Arts, Culture & Media

European King of Seltzer

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Seltzer bottles in Hungarian restaurant (Photo: Nate Tabak)

For our Geo Quiz, we want you to name a landlocked country in central Europe. It shares borders with 7 neighbors: Slovakia, Romania, Ukraine, Croatia, Serbia, Slovenia, and Austria.

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There's no beachfront property on the Mediterranean but the country's got the largest fresh water lake in central Europe, Lake Balaton.

And there's plenty of mineral water too from all the hot springs scattered around the country.

Bubbly water's on the menu in just about every café and restaurant.

The fizzy stuff caught on here back in the 1800s.

Ever since, the local version of a wine spritzer called a fröccs has been popular.

These drinks are cheap too!

So can you name the country where seltzer is king?

The answer the central European nation of Hungary which is famous for traditional delicacies like paprika and goulash. And to wash it all down, Hungarian prefer their water carbonated and fizzy as Nate Tabak reports from Budapest.

At Kadar Restaurant in Budapest, you can be pretty sure of two things. You'll leave with a full belly. And you'll fill up numerous glasses of seltzer.

Each table has one, if not two, plastic seltzer dispensers — the kind with old-fashioned nozzles. The seltzer helps wash down hearty Hungarian staples like roasted goose leg.

Sandor Orban, who owns Kadar, said regulars don't bother to ask. As soon as they sit down, they fill themselves a glass of what Hungarians know as "szoda."

They drink so much of the stuff, Kadar goes though nearly 500 bottles a week. At about a quarter a glass, szoda isn't a bad deal, either.

According to Orban, foreign visitors often aren't sure what do with the dispensers, which are staples of Hungarian life.

"At first they're a little surprised – they don't understand" he said. "And then they try. You know, they play with it a little bit. They figure it out."

But Orban covers the tables in plastic just in case they don't.

The szoda at Kadar is hardly a novelty. Seltzer dispensers are everywhere in Hungary. At restaurants, bars, and in homes, it's hard not to find some szoda.

Orban traces it back to the early years of communist Hungary. He said the wine was so bad in the 1940s and 50s that seltzer was only way to make it drinkable.

But Seltzer actually goes back further in Hungary. In the 1800s, a priest and scientist named Anyos Jedlik pioneered a way to produce carbonated water on a commercial scale. To Hungarians, Jedlik is seltzer's founding father.

Just outside Budapest, in Delegyhaza, the fizzy tradition is very much alive at the mom-and-pop owned Szoda Kiraly, or Soda King.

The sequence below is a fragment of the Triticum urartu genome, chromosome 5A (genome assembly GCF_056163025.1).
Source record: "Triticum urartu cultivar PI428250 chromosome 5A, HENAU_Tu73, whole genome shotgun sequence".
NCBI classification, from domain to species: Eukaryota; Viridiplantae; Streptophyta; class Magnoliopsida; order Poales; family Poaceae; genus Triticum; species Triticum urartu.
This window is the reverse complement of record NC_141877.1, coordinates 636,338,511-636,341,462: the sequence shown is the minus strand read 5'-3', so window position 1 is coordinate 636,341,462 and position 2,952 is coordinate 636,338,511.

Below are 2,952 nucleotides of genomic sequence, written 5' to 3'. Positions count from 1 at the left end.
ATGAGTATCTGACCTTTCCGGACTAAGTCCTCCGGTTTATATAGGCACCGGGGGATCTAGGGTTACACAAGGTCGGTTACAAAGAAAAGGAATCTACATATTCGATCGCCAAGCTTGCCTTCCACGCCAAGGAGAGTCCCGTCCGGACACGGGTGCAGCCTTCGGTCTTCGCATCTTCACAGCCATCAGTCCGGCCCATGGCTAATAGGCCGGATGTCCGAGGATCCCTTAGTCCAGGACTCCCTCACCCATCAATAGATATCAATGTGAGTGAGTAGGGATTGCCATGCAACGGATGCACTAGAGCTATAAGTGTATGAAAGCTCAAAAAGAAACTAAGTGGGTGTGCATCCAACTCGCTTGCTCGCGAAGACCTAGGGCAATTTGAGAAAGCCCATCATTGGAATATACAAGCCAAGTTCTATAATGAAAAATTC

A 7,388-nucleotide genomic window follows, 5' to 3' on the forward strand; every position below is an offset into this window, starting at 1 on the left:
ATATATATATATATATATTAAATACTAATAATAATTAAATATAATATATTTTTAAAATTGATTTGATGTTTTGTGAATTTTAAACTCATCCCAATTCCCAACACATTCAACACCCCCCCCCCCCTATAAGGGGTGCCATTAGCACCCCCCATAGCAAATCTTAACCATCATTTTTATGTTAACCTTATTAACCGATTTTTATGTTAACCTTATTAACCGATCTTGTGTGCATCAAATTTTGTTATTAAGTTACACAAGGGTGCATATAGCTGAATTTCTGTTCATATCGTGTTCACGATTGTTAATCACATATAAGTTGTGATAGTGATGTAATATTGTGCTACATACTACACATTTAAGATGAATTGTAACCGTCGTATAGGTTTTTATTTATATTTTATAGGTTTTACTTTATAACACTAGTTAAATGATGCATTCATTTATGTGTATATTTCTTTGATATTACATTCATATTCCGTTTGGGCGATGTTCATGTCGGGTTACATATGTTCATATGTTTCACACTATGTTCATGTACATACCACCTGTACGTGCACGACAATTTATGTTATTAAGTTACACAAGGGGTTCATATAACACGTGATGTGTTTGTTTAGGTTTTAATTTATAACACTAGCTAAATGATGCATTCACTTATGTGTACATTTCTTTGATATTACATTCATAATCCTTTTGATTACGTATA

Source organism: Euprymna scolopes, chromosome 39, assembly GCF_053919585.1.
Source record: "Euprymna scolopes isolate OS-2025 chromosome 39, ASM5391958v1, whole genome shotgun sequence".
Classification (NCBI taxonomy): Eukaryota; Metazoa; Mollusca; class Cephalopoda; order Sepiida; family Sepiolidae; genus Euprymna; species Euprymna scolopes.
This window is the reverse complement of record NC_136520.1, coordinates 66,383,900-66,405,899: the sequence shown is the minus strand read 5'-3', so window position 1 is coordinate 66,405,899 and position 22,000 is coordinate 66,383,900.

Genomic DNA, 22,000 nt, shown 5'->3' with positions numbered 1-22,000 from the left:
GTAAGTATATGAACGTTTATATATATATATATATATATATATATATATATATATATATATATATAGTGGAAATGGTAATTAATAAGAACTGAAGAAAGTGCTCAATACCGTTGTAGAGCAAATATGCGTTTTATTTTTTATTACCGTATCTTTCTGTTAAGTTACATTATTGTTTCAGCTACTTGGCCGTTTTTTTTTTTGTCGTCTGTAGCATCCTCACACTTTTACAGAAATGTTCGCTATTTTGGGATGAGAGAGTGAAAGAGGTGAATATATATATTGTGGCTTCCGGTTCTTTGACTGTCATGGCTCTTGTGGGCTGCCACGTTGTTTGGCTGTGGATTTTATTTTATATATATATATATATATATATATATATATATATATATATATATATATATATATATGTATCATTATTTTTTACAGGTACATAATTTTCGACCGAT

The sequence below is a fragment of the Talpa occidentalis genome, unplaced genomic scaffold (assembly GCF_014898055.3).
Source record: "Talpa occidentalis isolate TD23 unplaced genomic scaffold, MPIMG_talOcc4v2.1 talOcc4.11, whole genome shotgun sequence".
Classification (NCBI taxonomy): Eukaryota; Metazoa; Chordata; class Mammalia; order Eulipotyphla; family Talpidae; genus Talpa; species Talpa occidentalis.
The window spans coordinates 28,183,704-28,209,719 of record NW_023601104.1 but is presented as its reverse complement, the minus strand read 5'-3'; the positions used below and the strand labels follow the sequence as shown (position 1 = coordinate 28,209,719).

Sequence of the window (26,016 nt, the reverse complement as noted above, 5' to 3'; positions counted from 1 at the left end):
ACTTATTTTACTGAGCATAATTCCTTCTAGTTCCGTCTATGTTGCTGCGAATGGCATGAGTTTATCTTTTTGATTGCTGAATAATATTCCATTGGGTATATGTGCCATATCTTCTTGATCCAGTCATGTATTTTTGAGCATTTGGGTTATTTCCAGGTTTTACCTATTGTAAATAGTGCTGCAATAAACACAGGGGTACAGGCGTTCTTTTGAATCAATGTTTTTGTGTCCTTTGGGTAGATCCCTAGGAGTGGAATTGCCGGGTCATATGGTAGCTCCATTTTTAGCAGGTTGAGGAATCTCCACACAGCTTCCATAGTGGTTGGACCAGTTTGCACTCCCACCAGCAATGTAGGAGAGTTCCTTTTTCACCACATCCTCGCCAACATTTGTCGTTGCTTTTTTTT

The process is very simple. A hose sends carbon dioxide into a metal chamber, and there it mixes with tap water.

The Soda King himself is Gabor Mozsolics, a former flight attendant. He's adjusting the pressure on bottle of szoda to get it just right.

"If it's very high pressure," Mozsolics said, "it's very dangerous."

Last year, Mozsolics and his wife sold more than 100,000 liters out of their family home. Refillable plastic dispensers are the bread and butter of their business, and people here put them to good use, making froccs — or Hungarian spritzers.

Tamas Soros makes a hazmester or house master froccs at Baldaszti's Grand in Budapest.

"Every combination's got another name, for example, kisfroccs, nagyfroccs, little froccs, big froccs," Soros said, rattling off a list of froccs.

There're at least 16 kinds of frocks, each corresponding to a precise mix of seltzer and wine.

"It's a fresh, fresh drink. The Hungarian people really like it," Soros said.

Tamas Fricz, who's sitting at the bar, said he drinks froccs every day in the summer.

"You can get more power from it," Fricz said. "If you're tired, it's a very fresh drink."

But Fricz, who's 21, says plain seltzer is the drink of grandfathers. Hungarians his age don't have much of a taste for it, though he's not quite sure why.

"I don't. Maybe because of the marketing?"

But Mozsolics, the Soda King, said he's not having trouble marketing his seltzer.

"It's not about who's a businessman or a bachelor. Everybody drinks it," Mozsolics said.

And as a board member of the Hungarian Sodamakers' Association, he knows a thing or two about the seltzer market. According to association figures, 66-percent of Hungarians drink seltzer.

The Soda King says that leaves plenty of room for the seltzer business to grow.